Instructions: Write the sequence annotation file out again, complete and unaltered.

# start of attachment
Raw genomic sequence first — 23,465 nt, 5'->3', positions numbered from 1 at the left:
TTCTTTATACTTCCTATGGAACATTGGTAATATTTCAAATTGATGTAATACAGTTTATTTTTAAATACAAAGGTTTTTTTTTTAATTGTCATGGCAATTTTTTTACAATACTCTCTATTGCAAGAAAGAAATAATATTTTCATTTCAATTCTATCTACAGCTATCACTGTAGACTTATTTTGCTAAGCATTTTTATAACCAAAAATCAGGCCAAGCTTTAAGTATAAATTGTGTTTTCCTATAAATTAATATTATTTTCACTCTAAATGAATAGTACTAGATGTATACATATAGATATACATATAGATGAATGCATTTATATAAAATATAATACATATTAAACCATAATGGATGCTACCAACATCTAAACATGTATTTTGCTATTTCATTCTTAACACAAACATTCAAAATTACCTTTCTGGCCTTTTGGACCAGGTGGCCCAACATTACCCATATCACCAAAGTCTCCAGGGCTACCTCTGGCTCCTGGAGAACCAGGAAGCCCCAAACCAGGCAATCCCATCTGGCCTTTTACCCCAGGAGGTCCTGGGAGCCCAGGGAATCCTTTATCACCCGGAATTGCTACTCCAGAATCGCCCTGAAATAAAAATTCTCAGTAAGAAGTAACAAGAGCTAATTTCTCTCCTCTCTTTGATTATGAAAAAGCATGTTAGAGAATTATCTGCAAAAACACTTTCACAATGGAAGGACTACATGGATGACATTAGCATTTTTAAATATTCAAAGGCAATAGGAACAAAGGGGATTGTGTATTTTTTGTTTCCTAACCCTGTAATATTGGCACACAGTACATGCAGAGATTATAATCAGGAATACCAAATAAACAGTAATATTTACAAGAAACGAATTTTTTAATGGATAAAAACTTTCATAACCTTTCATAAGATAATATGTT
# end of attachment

Raw genomic sequence first — 23,465 nt, 5'->3', positions numbered from 1 at the left:
TTCTTTATACTTCCTATGGAACATTGGTAATATTTCAAATTGATGTAATACAGTTTATTTTTAAATACAAAGGTTTTTTTTTTAATTGTCATGGCAATTTTTTTACAATACTCTCTATTGCAAGAAAGAAATAATATTTTCATTTCAATTCTATCTACAGCTATCACTGTAGACTTATTTTGCTAAGCATTTTTATAACCAAAAATCAGGCCAAGCTTTAAGTATAAATTGTGTTTTCCTATAAATTAATATTATTTTCACTCTAAATGAATAGTACTAGATGTATACATATAGATATACATATAGATGAATGCATTTATATAAAATATAATACATATTAAACCATAATGGATGCTACCAACATCTAAACATGTATTTTGCTATTTCATTCTTAACACAAACATTCAAAATTACCTTTCTGGCCTTTTGGACCAGGTGGCCCAACATTACCCATATCACCAAAGTCTCCAGGGCTACCTCTGGCTCCTGGAGAACCAGGAAGCCCCAAACCAGGCAATCCCATCTGGCCTTTTACCCCAGGAGGTCCTGGGAGCCCAGGGAATCCTTTATCACCCGGAATTGCTACTCCAGAATCGCCCTGAAATAAAAATTCTCAGTAAGAAGTAACAAGAGCTAATTTCTCTCCTCTCTTTGATTATGAAAAAGCATGTTAGAGAATTATCTGCAAAAACACTTTCACAATGGAAGGACTACATGGATGACATTAGCATTTTTAAATATTCAAAGGCAATAGGAACAAAGGGGATTGTGTATTTTTTGTTTCCTAACCCTGTAATATTGGCACACAGTACATGCAGAGATTATAATCAGGAATACCAAATAAACAGTAATATTTACAAGAAACGAATTTTTTAATGGATAAAAACTTTCATAACCTTTCATAAGATAATATGTT